Table 1 also shows that China and Vietnam continue to incrementally affirm their own interpretations of a socialist-oriented market political economy. As China became the world’s third largest trading nation in 2005, the country completed another leadership transition, trimmed its average tariff rates by half, and changed its FDI (foreign direct investment) regime to open the retail and distribution sector to foreign owned companies while other direct investments are still subjected to state control. The Chinese government recently loosened restrictions to permit foreign insurers and banks to operate throughout the country.
Table 1. The Extent of Political Economic Reforms
Vietnam followed behind the Chinese path but with more modest economic decentralization reforms. Since 2001, top Vietnamese leaders also lowered trading barriers by roughly 4% and simultaneously signed bilateral trading pacts with the United States, China, Australia, Japan and South Korea. In the areas of FDI and employment, the country is well behind China with multiple restrictions and state controls. At the 10th Party Congress in April 2006, the party proposed an export led development strategy as the centerpiece to promote growth. At about the same time, the International Herald Tribune quoted Adam Sitikoff, the Executive Director of the American Chamber of Commerce, saying that Vietnam is seeking to move into a second wave of investment, exporting higher level of manufacturing, including electronics, rather than to “remain ‘the world’s best maker of socks and towels.’”9 In the same article, Jonathan Pinkus, the country representative for the UN Development Program, said “you’ll find tremendous enthusiasm among the foreign community for Vietnam as the next rising star.”10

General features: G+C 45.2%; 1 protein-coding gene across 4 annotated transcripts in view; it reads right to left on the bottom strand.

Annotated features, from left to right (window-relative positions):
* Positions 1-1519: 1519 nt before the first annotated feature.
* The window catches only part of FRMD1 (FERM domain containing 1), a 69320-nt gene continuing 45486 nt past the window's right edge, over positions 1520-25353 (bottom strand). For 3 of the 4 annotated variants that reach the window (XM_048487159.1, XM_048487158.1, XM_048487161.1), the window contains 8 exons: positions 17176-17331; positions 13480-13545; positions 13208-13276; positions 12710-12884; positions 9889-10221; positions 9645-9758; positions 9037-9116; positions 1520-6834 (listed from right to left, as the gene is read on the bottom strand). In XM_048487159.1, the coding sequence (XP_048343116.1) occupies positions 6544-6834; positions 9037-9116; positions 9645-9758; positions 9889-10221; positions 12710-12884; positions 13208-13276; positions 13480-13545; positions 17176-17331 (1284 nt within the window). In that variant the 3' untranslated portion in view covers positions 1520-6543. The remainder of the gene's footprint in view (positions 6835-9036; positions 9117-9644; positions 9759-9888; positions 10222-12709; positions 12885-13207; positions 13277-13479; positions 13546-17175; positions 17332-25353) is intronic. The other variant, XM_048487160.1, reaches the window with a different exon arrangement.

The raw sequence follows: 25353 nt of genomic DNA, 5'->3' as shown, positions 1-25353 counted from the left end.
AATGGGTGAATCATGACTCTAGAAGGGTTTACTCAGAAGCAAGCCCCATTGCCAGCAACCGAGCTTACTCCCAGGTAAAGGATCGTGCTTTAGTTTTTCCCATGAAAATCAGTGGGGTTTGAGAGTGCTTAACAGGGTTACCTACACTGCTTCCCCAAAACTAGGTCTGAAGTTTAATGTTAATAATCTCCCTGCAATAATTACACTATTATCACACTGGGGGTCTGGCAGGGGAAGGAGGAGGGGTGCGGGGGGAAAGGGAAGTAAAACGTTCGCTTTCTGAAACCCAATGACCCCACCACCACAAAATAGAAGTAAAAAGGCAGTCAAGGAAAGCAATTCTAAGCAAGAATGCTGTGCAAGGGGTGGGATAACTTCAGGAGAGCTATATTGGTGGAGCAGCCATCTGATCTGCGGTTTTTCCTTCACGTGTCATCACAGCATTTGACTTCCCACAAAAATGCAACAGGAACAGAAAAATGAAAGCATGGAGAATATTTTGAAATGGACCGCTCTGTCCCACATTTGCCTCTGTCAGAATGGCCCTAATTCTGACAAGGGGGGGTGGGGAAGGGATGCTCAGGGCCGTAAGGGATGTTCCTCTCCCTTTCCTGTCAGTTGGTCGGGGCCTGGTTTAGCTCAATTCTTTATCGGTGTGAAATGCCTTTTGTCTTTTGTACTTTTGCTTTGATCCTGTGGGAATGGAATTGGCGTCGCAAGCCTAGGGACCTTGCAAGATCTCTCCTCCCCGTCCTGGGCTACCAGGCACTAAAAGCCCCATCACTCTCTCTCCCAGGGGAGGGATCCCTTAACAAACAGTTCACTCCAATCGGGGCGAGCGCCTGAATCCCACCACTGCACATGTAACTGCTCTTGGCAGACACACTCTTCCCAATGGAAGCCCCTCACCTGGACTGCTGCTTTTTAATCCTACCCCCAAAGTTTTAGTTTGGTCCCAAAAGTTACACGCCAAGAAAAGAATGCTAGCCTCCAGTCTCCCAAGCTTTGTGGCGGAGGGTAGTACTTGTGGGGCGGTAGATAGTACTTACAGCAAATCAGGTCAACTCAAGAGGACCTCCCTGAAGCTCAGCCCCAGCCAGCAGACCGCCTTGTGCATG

By all accounts, Cuba seems to be moving in the opposite direction. While the first two nominally Communist nations experiment with their own brand of market economy socialism, Havana is centralizing and regulating its economy, in effect rolling back the meager adjustments it implemented to generate employment during the Período Especial in the 1990s. This trend was recently authenticated by Carmelo Mesa- Lago (2005), among others, in one of his annual overviews of the Cuban economy where he concluded that, “Castro launched a process of recentralization of decision making in 2004–2005 that has reversed most advances made by the modest market oriented reforms implemented in 1993–1996” (p. 13). Some of the noteworthy policy measures Mesa-Lago identifies as being more centralized since 2005 include: (1) banning state enterprise from conducting transactions and from providing some services in hard currency; (2) tightening controls on currency deposits and transactions by foreign owned businesses and join ventures; (3) imposing tight controls on all tourist personnel; (4) a value added tax on currency imports; (5) a ban on the dollar transaction and new exchange fees on currency conversions; and (6) halting permits for about 40 self-employment activities.